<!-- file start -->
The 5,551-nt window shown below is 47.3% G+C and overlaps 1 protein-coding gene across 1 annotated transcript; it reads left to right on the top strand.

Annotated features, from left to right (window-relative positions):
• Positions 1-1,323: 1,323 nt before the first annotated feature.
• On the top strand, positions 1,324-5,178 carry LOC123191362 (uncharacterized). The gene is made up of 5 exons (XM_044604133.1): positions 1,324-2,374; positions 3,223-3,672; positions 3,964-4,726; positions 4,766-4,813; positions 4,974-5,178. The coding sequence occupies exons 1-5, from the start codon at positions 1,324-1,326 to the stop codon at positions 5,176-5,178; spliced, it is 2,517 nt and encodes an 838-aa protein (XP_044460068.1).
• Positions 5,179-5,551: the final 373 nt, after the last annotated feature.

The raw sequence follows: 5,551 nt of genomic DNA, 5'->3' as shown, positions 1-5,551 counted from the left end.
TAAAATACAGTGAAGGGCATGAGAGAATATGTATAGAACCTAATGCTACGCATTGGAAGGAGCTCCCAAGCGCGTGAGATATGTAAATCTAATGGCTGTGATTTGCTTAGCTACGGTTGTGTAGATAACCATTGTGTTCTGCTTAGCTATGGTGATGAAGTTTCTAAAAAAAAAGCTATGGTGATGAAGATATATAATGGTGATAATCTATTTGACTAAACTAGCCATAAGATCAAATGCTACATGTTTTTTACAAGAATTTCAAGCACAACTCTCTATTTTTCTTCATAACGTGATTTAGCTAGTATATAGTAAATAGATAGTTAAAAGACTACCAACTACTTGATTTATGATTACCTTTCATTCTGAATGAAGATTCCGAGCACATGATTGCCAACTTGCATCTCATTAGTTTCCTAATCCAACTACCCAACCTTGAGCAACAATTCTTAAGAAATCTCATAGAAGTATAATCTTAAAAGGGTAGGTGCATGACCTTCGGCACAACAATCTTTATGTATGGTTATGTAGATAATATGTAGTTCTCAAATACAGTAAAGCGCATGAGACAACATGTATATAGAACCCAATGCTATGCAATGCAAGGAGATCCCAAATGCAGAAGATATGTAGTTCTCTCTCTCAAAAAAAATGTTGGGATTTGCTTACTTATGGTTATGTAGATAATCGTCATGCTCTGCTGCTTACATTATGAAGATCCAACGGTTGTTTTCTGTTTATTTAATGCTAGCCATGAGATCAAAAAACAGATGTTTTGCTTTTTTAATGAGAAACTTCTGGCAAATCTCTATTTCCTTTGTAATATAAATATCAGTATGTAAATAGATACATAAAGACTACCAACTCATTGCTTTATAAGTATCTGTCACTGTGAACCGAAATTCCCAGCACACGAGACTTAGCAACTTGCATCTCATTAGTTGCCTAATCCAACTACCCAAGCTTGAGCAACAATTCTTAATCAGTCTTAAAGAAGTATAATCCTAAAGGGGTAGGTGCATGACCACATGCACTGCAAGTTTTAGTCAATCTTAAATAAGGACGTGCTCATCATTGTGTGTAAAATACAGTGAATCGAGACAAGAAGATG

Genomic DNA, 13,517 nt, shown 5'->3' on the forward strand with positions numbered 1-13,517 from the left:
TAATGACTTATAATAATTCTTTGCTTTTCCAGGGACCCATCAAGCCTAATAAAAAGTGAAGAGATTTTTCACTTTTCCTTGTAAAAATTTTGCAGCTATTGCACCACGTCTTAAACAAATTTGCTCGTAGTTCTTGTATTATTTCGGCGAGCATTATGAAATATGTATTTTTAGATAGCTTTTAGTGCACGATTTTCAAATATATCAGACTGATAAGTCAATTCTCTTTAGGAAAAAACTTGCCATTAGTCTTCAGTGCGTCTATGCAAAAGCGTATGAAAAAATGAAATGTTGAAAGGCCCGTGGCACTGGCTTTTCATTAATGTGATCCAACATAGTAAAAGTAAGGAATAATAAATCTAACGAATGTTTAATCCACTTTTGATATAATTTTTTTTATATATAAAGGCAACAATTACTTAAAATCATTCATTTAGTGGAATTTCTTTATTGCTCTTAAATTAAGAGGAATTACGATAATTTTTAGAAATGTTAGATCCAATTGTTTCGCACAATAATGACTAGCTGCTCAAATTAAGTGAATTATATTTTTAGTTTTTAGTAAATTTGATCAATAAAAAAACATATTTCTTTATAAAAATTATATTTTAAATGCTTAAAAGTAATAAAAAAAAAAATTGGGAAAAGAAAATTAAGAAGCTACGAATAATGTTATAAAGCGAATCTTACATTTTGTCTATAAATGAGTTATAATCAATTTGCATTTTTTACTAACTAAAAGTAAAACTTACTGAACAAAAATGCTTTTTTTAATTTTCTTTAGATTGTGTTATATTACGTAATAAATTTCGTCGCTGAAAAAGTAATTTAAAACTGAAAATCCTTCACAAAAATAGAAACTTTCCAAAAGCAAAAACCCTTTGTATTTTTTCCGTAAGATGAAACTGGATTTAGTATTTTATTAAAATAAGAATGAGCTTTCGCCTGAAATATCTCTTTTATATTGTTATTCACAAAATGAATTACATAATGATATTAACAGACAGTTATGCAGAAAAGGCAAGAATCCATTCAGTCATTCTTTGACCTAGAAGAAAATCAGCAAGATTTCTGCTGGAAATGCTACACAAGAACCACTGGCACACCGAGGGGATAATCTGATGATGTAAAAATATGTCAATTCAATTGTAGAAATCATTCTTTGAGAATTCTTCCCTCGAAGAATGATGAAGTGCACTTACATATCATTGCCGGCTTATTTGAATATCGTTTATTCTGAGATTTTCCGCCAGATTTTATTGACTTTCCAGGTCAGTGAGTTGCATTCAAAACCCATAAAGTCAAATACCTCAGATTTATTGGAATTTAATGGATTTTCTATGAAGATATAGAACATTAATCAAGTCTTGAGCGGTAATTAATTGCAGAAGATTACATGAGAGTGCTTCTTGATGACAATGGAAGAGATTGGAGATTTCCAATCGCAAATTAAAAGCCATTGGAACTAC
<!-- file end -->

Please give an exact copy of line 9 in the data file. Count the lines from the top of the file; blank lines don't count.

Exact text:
TAATGACTTATAATAATTCTTTGCTTTTCCAGGGACCCATCAAGCCTAATAAAAAGTGAAGAGATTTTTCACTTTTCCTTGTAAAAATTTTGCAGCTATTGCACCACGTCTTAAACAAATTTGCTCGTAGTTCTTGTATTATTTCGGCGAGCATTATGAAATATGTATTTTTAGATAGCTTTTAGTGCACGATTTTCAAATATATCAGACTGATAAGTCAATTCTCTTTAGGAAAAAACTTGCCATTAGTCTTCAGTGCGTCTATGCAAAAGCGTATGAAAAAATGAAATGTTGAAAGGCCCGTGGCACTGGCTTTTCATTAATGTGATCCAACATAGTAAAAGTAAGGAATAATAAATCTAACGAATGTTTAATCCACTTTTGATATAATTTTTTTTATATATAAAGGCAACAATTACTTAAAATCATTCATTTAGTGGAATTTCTTTATTGCTCTTAAATTAAGAGGAATTACGATAATTTTTAGAAATGTTAGATCCAATTGTTTCGCACAATAATGACTAGCTGCTCAAATTAAGTGAATTATATTTTTAGTTTTTAGTAAATTTGATCAATAAAAAAACATATTTCTTTATAAAAATTATATTTTAAATGCTTAAAAGTAATAAAAAAAAAAATTGGGAAAAGAAAATTAAGAAGCTACGAATAATGTTATAAAGCGAATCTTACATTTTGTCTATAAATGAGTTATAATCAATTTGCATTTTTTACTAACTAAAAGTAAAACTTACTGAACAAAAATGCTTTTTTTAATTTTCTTTAGATTGTGTTATATTACGTAATAAATTTCGTCGCTGAAAAAGTAATTTAAAACTGAAAATCCTTCACAAAAATAGAAACTTTCCAAAAGCAAAAACCCTTTGTATTTTTTCCGTAAGATGAAACTGGATTTAGTATTTTATTAAAATAAGAATGAGCTTTCGCCTGAAATATCTCTTTTATATTGTTATTCACAAAATGAATTACATAATGATATTAACAGACAGTTATGCAGAAAAGGCAAGAATCCATTCAGTCATTCTTTGACCTAGAAGAAAATCAGCAAGATTTCTGCTGGAAATGCTACACAAGAACCACTGGCACACCGAGGGGATAATCTGATGATGTAAAAATATGTCAATTCAATTGTAGAAATCATTCTTTGAGAATTCTTCCCTCGAAGAATGATGAAGTGCACTTACATATCATTGCCGGCTTATTTGAATATCGTTTATTCTGAGATTTTCCGCCAGATTTTATTGACTTTCCAGGTCAGTGAGTTGCATTCAAAACCCATAAAGTCAAATACCTCAGATTTATTGGAATTTAATGGATTTTCTATGAAGATATAGAACATTAATCAAGTCTTGAGCGGTAATTAATTGCAGAAGATTACATGAGAGTGCTTCTTGATGACAATGGAAGAGATTGGAGATTTCCAATCGCAAATTAAAAGCCATTGGAACTAC